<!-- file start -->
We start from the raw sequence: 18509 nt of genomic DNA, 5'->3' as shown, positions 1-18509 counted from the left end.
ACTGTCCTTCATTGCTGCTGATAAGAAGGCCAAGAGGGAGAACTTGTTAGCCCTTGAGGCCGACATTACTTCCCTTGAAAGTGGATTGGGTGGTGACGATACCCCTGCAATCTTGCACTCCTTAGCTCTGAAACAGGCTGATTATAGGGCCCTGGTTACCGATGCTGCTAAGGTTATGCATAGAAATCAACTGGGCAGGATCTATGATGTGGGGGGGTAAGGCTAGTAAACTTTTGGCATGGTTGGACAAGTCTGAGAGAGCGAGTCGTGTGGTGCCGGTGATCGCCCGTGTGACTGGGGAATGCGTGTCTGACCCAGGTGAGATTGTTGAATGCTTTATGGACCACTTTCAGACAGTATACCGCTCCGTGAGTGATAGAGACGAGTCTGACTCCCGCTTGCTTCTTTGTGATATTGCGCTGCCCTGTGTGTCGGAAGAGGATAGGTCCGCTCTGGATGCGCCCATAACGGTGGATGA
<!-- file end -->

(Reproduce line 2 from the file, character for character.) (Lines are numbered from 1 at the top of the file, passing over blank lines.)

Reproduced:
ACTGTCCTTCATTGCTGCTGATAAGAAGGCCAAGAGGGAGAACTTGTTAGCCCTTGAGGCCGACATTACTTCCCTTGAAAGTGGATTGGGTGGTGACGATACCCCTGCAATCTTGCACTCCTTAGCTCTGAAACAGGCTGATTATAGGGCCCTGGTTACCGATGCTGCTAAGGTTATGCATAGAAATCAACTGGGCAGGATCTATGATGTGGGGGGGTAAGGCTAGTAAACTTTTGGCATGGTTGGACAAGTCTGAGAGAGCGAGTCGTGTGGTGCCGGTGATCGCCCGTGTGACTGGGGAATGCGTGTCTGACCCAGGTGAGATTGTTGAATGCTTTATGGACCACTTTCAGACAGTATACCGCTCCGTGAGTGATAGAGACGAGTCTGACTCCCGCTTGCTTCTTTGTGATATTGCGCTGCCCTGTGTGTCGGAAGAGGATAGGTCCGCTCTGGATGCGCCCATAACGGTGGATGA